There are several risk factors that can cause or aggravate the SUI in women. Among these factors: age and menopause: indeed, the increase in the prevalence of SUI is relative to age [12]. Studies have shown an increased prevalence of female SUI by age 50 [12]. In our series, 67% of patients had an age greater than or equal to 50 years, which fits perfectly with literature with a rate of menopausal women of 56%. Obesity: The randomized trial of Subak et al. [13] demonstrates a direct causal link between weight and incontinence. In our series, 41% of the patients were obese which represents the implication of the overweight. Delivery mode: Obstetrical factors are frequently associated with an increased prevalence of UI [14]. In our series, 31% of patients had a difficult delivery.

Our retrospective study confirms that TOT stay a safe and effective intervention in the treatment of SUI, with fewer perioperative and post-operative complications.

Vaginal and bladder lesions

In our series, no bladder or vaginal lesions were raised. These lesions are particularly rare during the TOT, and its mostly reported in case of previous pelvic surgery [15,16], in a randomized multicentre study published by Massimo et al [17], only one out of 75 patients who have benefited from a TOT, had a bladder injury. Morey et al. [16] recommend intraoperative cystoscopy for patients with a history of pelvic surgery.

Vaginal erosion

Vaginal erosion incidence in our study (5.5%) is one of the lowest in the literature. In the Massimo study [17], its incidence was 4%. Erosion rates vary depending on the different types of synthetic plates, the operating experience and the procedure. The causes of these erosions can be related to the friction between the plaque and the vaginal epithelium which creates an inflammatory reaction and then a subclinical infection of the prosthetic material with a bad healing thus compromising the vascularization of the tissues.

Dysuria

Obstructive voiding is one of the most common postoperative complications. Urinary retention was reported in 13.3% of patients who received TOT in the Tayrac series [6], in the Massimo study [17], the voiding disorder disappeared in 68% of cases, improved in 25% of cases and worsened in 7% (one patient) of the TOT group. In our study, 7.5% of patients had dysuria with good progression under surveillance.

De novo urgency is considered to be the complication with the greatest negative impact on the quality of life. According to Deval et al [18], the frequency of de novo urgency was three times higher with TVT than with TOT and is related to changes in para-urethral collagen metabolism and sclerosis around the prolene ribbon. Krauth et al. [15] also reported low rate of de-novo urg after TOT (1.6%). In our study, de novo urgency was present in 1% of cases (2 patients). Endoscopic exploration showed inflammation of the bladder mucosa, probably due to an inflammatory reaction generated by the passage of the strip by the lateral wall of bladder.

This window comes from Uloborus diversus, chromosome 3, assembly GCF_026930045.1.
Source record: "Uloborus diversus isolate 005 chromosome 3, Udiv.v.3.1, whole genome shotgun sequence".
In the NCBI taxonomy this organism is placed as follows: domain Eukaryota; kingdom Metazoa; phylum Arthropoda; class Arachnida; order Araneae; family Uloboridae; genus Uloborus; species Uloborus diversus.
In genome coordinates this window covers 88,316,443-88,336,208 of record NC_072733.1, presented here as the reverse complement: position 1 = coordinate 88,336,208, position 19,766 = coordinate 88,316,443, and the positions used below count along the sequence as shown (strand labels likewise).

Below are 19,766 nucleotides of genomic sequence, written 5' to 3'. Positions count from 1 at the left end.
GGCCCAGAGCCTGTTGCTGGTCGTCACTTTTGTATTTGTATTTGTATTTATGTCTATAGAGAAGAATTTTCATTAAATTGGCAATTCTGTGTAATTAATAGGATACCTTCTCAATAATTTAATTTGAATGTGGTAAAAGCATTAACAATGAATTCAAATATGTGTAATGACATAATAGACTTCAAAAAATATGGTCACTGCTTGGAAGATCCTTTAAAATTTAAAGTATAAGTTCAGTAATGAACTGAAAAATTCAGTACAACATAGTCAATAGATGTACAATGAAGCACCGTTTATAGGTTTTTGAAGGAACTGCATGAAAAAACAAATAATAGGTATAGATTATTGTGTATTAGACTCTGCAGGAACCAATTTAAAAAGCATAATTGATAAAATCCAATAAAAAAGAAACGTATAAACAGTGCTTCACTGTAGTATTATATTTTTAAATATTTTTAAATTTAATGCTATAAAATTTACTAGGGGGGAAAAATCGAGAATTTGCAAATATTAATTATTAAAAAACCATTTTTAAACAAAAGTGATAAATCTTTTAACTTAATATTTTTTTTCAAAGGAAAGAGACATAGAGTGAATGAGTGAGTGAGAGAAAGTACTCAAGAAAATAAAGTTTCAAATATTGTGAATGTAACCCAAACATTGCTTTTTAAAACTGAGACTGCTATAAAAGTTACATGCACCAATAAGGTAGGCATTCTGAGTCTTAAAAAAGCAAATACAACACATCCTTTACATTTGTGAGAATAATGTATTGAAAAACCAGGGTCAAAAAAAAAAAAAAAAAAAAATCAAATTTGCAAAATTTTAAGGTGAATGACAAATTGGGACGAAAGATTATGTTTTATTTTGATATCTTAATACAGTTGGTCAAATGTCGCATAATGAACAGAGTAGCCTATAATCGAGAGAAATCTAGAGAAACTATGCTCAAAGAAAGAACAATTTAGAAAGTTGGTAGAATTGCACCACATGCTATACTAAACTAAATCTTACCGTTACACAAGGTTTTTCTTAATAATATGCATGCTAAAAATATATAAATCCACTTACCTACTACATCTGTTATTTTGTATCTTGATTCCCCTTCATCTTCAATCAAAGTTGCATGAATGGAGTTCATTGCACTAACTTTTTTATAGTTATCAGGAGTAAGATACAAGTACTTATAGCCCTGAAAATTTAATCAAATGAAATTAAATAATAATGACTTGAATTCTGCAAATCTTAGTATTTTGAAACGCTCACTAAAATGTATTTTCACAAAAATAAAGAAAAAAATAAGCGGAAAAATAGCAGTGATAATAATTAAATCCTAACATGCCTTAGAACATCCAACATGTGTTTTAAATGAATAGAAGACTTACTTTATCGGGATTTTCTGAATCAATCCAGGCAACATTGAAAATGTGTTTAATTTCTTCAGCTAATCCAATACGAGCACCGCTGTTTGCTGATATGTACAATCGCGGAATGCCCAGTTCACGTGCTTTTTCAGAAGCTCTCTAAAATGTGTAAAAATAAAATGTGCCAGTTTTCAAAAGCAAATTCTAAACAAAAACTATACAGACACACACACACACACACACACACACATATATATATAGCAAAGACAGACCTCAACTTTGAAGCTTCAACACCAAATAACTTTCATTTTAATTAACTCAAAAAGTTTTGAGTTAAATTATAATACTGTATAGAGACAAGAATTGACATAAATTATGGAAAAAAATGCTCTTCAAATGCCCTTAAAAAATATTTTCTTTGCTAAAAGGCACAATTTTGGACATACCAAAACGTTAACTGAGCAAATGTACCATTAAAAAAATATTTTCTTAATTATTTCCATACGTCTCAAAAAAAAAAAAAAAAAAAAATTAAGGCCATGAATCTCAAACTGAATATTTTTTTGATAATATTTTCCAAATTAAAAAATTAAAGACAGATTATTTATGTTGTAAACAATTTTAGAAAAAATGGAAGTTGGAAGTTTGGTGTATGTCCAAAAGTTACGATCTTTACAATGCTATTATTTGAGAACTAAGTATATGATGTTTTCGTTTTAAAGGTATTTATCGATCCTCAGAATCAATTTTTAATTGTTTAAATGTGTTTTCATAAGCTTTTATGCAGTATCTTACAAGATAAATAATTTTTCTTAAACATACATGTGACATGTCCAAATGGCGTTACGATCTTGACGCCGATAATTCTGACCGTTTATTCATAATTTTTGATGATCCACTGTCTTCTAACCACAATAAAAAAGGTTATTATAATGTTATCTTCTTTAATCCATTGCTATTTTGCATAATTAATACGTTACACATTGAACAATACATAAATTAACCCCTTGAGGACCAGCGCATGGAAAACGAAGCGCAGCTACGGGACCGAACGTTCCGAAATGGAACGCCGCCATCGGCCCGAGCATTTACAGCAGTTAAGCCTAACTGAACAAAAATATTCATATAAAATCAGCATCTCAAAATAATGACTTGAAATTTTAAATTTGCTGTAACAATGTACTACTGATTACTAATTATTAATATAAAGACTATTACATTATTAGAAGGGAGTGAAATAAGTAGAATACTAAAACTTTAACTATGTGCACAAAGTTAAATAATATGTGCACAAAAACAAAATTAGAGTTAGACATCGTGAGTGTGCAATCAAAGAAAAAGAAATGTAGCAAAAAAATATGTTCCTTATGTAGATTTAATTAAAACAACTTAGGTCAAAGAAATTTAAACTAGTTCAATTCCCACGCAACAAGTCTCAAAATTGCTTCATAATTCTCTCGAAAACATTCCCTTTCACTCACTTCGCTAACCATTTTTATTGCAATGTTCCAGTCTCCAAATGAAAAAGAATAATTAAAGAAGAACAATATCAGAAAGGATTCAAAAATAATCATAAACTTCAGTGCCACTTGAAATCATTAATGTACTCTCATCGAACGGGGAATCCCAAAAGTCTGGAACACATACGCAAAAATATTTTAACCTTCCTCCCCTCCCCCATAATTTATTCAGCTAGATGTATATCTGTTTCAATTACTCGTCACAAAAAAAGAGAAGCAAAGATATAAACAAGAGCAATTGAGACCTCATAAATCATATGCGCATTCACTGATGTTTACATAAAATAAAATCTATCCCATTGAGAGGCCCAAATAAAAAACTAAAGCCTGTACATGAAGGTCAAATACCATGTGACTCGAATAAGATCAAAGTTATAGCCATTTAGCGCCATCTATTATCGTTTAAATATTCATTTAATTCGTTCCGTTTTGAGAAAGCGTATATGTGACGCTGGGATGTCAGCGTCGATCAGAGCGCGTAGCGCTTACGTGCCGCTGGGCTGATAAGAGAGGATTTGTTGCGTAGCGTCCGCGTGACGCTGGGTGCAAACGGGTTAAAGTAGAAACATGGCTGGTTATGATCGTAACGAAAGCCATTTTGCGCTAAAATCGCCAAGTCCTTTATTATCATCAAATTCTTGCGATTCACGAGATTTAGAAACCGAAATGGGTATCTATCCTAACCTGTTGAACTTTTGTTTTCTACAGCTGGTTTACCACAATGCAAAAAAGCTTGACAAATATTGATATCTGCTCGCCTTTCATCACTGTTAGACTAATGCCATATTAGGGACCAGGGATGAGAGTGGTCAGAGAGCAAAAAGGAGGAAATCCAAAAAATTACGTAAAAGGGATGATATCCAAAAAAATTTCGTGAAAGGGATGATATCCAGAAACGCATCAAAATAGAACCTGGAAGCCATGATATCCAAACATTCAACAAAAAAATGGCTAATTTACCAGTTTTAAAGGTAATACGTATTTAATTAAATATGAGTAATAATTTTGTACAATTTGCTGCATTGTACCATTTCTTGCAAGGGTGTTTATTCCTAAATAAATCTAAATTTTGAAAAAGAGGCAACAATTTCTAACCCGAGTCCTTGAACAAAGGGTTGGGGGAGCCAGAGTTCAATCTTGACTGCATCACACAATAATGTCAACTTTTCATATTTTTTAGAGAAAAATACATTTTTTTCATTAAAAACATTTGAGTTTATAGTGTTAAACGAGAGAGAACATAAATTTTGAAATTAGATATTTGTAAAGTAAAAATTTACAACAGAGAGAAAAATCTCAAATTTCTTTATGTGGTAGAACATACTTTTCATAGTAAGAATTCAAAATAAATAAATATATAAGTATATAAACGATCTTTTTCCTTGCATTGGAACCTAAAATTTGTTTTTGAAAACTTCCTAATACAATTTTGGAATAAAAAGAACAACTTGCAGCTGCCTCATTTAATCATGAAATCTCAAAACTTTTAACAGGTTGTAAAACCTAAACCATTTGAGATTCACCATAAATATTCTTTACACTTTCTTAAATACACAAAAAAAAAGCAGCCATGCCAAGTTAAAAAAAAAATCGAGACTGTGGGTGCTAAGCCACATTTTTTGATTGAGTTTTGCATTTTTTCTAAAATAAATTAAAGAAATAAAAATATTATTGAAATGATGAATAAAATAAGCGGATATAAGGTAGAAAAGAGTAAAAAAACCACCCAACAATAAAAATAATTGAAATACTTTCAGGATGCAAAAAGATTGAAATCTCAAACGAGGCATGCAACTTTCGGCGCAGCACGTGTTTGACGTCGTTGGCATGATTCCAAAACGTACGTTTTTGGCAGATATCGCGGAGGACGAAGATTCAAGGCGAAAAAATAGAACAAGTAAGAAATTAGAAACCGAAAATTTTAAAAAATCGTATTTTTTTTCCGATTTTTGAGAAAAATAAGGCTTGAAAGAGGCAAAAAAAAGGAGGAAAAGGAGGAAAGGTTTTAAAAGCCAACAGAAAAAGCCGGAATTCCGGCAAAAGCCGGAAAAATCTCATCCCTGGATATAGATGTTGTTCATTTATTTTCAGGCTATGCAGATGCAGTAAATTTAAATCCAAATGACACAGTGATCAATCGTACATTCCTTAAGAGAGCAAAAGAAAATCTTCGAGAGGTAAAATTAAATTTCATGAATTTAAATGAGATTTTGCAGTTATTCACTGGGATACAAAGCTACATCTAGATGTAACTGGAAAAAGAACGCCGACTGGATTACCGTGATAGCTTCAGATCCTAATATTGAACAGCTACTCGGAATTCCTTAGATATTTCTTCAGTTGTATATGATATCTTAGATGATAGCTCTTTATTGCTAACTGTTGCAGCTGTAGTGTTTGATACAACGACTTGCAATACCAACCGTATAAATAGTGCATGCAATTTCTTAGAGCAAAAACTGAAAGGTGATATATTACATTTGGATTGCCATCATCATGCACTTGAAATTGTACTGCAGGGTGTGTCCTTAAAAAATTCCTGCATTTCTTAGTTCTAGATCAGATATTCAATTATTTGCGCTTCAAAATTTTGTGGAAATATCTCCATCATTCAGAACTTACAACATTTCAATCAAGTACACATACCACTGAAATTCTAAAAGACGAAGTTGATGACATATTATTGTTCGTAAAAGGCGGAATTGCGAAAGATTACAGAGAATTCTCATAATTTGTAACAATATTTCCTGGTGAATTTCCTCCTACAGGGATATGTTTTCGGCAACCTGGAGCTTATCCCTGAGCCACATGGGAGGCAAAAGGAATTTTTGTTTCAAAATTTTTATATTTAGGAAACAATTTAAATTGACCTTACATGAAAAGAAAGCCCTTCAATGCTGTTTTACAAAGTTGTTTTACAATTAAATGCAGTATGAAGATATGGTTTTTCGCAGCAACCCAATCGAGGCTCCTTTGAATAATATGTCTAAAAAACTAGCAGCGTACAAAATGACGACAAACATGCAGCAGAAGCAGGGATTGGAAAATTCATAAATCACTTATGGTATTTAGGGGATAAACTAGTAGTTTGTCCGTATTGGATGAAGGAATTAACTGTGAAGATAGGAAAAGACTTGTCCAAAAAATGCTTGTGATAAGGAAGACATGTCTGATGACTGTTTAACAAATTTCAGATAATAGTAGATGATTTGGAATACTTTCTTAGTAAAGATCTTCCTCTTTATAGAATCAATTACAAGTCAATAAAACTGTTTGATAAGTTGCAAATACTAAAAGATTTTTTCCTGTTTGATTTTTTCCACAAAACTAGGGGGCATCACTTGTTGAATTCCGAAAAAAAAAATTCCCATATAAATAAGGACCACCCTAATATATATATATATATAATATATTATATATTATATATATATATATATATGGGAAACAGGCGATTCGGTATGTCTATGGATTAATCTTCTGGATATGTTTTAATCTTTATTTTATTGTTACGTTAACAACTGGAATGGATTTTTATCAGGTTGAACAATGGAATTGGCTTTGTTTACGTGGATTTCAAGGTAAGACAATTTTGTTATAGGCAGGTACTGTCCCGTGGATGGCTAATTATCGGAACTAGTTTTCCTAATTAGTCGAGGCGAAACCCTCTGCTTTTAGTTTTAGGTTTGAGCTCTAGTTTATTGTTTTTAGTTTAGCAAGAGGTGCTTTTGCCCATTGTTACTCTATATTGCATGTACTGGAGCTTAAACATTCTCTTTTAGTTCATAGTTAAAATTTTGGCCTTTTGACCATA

Results on incontinence

In our study, over a mean duration of 31 months, 82% of patients regained normal continence with no evidence of urgency with improvement of quality of life, this is among the highest rates of success described in the literature. While 13% reported a slight improvement in symptoms. Finally, the intervention was a failure in 5% of the patients in this study. In a retrospective study published by Jeaon et al. [19], out of 97 patients operated for TOT, the success rate was estimated at 34.89%, for these authors, the risk of failure is 4.6 times greater in patients operated by TOT than by the other techniques. These results were confirmed by Schierlitz’s study [20].

Conclusion

TOT seems to be the safest and most effective technique in the treatment of SUI, with minimal complications. The operating time was slightly shorter with TOT, according to the literature, but the length of postoperative stay is short. The major problem of the technique remains the postoperative dysuria and vaginal erosions, which must further push the search in the optimal material for the realization of the strip.

References

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Editorial Information

Editor-in-Chief

Kleanthis Giannoulis
Thessaloniki School of Medicine, Greece

Article Type

Research Article

Publication history

Received: November 08, 2020
Accepted: November 23, 2020
Published: November 27, 2020

Copyright

©2020 Mrabti M. This is an open-access article distributed under the terms of the Creative Commons Attribution License, which permits unrestricted use, distribution, and reproduction in any medium, provided the original author and source are credited.

Citation

Mrabti M, Tetou M, Omar J, Youness B, Youness K, et al. (2020) Place of the transobturator tape technique (TOT) in the management of stress urinary incontinence in women. Glob Surg 6: DOI: 10.15761/GOS.1000223.

Corresponding author

Mohammed Mrabti

Military Hospital Mohammed V, Rabat, Morocco

E-mail : bhuvaneswari.bibleraaj@uhsm.nhs.uk

Figure 1. Obstetric gynaecological history

Figure 2. Distribution of medical history by patient

Figure 3. Staging of the degree of incontinence in our patients according to the classification of Ingelman-Sundberg and Stamey

Table 1. Postoperative complication rate was 19.5%

Minor Bleeding

De-novo urge

Dyspareunia

Residual urine

Vaginal Erosion

10

2

1

15

11